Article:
Pennsylvania-licensed psychologists have a license renewal every two years with a November 30th deadline, odd years. Thirty (30) continuing education hours are required for licensure. Fifteen (15) hours are allowed from online CE if APA-approved. Three (3) hours of ethics, and two (2) hours of continuing education in child abuse recognition and reporting are required at each renewal.
Professional Development Resources is approved by the American Psychological Association (APA) to sponsor continuing education for psychologists. Professional Development Resources maintains responsibility for this program and its content.
Bipolar disorder, also known as manic-depressive illness, is a brain disorder that causes unusual shifts in mood, energy, activity levels, and the ability to carry out daily tasks. Symptoms of bipolar disorder can be severe. They are different from the normal ups and downs that everyone goes through from time to time. Bipolar disorder symptoms can result in damaged relationships, poor job or school performance, and even suicide. But bipolar disorder can be treated, and people with this illness can lead full and productive lives. This introductory course, from the National Institute of Mental Health (NIMH), provides a brief overview of bipolar disorder in adults, including: signs and symptoms; diagnosis; risk factors; and treatment options.
In Animal-Assisted Therapy (AAT) the human-animal bond is utilized to help meet therapeutic goals and reach individuals who are otherwise difficult to engage in verbal therapies. AAT is considered an emerging therapy at this time, and more research is needed to determine the effects and confirm the benefits. Nevertheless, there is a growing body of research and case studies that illustrate the considerable therapeutic potential of using animals in therapy. AAT has been associated with improving outcomes in four areas: autism-spectrum symptoms, medical difficulties, behavioral challenges, and emotional well-being. This course is designed to provide therapists, educators, and caregivers with the information and techniques needed to begin using the human-animal bond successfully to meet individual therapeutic goals. This presentation will focus exclusively on Animal Assisted Therapy and will not include information on other similar or related therapy.
Should therapists and counselors use humor as a therapeutic technique? If so, should they be formally trained in those procedures before their implementation? This course will review the risks and benefits of using humor in therapy and the relevant historical controversies of this proposal. The paucity of rigorous empirical research on the effectiveness of this form of clinical intervention is exceeded only by the absence of any training for those practitioners interested in applying humor techniques. In this course a representative sample of its many advocates’ recommendations to incorporate humor in the practice of psychological therapies is reviewed. Therapeutic humor is defined, the role of therapists’ personal qualities is discussed, and possible reasons for the profession’s past resistance to promoting humor in therapy are described. Research perspectives for the evaluation of humor training are presented with illustrative examples of important empirical questions still needing to be answered.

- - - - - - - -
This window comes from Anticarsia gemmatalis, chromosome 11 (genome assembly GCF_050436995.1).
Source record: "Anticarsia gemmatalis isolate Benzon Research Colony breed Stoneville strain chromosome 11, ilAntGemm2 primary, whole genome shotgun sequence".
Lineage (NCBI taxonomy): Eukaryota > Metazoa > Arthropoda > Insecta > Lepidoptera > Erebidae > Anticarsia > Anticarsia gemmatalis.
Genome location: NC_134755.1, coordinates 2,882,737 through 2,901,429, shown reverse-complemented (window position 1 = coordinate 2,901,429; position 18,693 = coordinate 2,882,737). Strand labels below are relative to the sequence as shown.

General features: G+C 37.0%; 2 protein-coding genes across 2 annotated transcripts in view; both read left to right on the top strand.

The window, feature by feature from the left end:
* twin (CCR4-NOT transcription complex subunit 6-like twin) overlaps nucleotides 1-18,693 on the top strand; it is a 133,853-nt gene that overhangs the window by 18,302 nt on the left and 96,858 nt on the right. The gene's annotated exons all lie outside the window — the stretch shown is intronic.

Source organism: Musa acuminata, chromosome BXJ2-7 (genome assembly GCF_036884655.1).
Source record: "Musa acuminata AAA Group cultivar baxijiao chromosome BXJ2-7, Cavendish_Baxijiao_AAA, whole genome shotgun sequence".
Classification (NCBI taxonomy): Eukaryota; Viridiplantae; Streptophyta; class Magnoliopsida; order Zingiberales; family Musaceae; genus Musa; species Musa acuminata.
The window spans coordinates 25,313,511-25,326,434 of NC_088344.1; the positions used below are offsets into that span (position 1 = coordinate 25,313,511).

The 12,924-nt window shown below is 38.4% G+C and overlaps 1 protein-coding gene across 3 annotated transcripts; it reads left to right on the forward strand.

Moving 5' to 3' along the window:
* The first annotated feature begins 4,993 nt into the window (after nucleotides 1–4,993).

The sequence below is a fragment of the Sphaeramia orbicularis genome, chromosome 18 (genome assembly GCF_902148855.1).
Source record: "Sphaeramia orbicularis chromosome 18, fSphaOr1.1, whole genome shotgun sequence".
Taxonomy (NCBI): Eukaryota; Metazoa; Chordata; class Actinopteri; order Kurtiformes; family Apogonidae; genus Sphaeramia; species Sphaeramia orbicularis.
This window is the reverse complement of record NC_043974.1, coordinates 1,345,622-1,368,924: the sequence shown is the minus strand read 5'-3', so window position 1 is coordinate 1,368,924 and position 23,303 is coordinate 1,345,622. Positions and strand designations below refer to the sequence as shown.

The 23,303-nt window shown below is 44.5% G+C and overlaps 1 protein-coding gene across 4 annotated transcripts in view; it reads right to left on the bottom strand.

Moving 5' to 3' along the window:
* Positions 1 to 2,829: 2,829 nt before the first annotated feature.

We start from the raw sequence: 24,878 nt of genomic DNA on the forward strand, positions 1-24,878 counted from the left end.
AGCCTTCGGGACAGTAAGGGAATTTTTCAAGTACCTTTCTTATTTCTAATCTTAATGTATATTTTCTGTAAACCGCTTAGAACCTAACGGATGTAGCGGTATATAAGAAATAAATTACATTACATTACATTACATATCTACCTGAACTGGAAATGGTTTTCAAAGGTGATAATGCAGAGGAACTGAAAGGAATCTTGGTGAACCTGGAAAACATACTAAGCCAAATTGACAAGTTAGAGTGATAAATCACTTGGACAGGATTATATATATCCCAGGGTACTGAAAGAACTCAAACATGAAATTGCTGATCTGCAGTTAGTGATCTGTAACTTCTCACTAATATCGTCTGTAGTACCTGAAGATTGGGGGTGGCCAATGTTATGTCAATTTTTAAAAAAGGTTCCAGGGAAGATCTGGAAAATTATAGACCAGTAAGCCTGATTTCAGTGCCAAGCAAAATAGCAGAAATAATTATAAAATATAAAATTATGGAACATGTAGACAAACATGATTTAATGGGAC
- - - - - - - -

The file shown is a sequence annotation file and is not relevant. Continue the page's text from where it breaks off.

Prescription drug abuse is on the rise. Pharmaceuticals like OxyContin®, Adderall®, and Xanax® are some of the most commonly abused prescription drugs. For some prescription drug addicts, medication was originally taken as prescribed – until they started developing a tolerance for it. For others, members of their peer group began to abuse prescription drugs because they are easily accessible and relatively inexpensive on the street. Prescription drug abuse also affects those who don’t use – through increased costs and the inconveniences of increased security at pharmacies. Treatment is comprised of a series of steps, including detoxification, inpatient/outpatient treatment, and maintenance. In some cases, patients must be closely monitored because of the potential for withdrawal effects. Once treatment is completed, there are various options for maintaining sobriety. Laws are being tightened, and some medications have become difficult to find due to the increased rate of prescription drug abuse.
Domestic violence, in the form of child abuse and intimate partner violence, remains a pervasive part of contemporary life in the U.S. Its effects are deep and far-reaching. This course is intended to help health professionals maintain a high state of vigilance and to be well prepared with immediate and appropriate responses when abuse is disclosed. There is a special section on the complexity of an abuse victim’s decision about if and when to leave an abuser. This course will teach clinicians to detect abuse when they see it, screen for the particulars, and respond with definitive assistance in safety planning, community referrals, and individualized treatment plans. This course satisfies the domestic violence requirement for biennial relicensure of Florida mental health professionals.